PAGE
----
As you all know, one hundred years ago, at the 1919 Kiwanis International Convention in Birmingham, Alabama, USA, Kiwanians purchased the organization from founder and organizer Allen S. Browne. That purchase led to a need for a new constitution and underlying principles or “objects.”
More than 800 pages of suggestions for the new constitution were submitted and considered. Included in those 800 pages were six suggestions for the objects submitted by New York Governor Lew Mitchell. Kiwanis members approved those six statements, with minor changes, at the 1924 Kiwanis International Convention in Denver, Colorado.
The six objects have remained unchanged since being approved in 1924. In 1974, Kiwanis Magazine editor David Williams wrote, “Today they remain an inspiration and a beacon for any of us who choose to rediscover them.”
So, we can look to the past to help us lead in the present. We face a global pandemic, the effects of racism, shaky economies, and many other serious problems. Fortunately, the following Objects of Kiwanis still provide an inspiration and beacon for our work as Kiwanians.
To give primacy to the human and spiritual rather than to the material values of life.
To encourage the daily living of the Golden Rule in all human relationships.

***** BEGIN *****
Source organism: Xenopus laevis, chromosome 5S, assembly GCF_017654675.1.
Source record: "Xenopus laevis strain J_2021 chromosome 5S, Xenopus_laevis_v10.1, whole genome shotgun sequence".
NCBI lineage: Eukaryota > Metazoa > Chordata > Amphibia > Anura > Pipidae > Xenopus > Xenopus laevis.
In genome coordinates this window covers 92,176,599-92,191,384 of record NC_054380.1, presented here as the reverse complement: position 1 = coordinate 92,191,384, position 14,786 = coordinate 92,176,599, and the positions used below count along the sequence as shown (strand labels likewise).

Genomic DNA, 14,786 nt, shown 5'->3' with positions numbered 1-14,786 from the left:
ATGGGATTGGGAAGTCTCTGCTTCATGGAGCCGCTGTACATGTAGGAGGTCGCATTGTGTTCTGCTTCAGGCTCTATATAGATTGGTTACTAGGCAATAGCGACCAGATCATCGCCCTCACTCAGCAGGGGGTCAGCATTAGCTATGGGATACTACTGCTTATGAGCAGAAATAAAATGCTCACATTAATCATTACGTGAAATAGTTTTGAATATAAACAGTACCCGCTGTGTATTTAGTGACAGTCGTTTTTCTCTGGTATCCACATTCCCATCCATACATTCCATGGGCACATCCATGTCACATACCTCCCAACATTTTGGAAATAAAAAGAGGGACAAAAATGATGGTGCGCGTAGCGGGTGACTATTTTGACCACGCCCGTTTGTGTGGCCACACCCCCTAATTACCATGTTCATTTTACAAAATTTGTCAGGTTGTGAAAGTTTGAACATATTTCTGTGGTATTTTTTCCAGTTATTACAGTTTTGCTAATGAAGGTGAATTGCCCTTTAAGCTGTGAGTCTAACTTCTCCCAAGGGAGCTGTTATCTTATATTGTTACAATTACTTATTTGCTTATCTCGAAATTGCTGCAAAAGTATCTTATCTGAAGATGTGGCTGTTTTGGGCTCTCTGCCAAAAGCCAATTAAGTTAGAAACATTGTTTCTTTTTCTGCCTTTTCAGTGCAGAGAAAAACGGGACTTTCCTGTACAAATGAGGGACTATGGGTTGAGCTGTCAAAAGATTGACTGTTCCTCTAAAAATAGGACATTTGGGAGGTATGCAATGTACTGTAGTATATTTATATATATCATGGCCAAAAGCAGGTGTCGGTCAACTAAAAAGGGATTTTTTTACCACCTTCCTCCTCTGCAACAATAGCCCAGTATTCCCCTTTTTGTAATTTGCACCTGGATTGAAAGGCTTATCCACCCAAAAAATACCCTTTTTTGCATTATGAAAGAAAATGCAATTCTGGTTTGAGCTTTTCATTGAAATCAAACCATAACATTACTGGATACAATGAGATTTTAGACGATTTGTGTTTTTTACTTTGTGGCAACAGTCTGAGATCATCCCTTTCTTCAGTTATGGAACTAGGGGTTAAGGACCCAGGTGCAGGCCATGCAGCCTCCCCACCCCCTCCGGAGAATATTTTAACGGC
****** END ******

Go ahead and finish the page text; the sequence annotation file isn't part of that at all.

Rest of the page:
To promote the adoption and the application of higher social, business and professional standards.
To develop by precept and example, a more intelligent, aggressive and serviceable citizenship.
To provide through Kiwanis clubs a practical means to form enduring friendships, to render altruistic service and to build better communities.
To cooperate in creating and maintaining that sound public opinion and high idealism which make possible the increase of righteousness, justice, patriotism and goodwill.
Thank you for being a Kiwanian and a member of the Eye of the Tiger eKiwanis. Thank you for stepping up to serve the children of the world and to address the problems that we face. Thank you for upholding the Objects of Kiwanis and for continuing to add clubs and members to maintain those objects.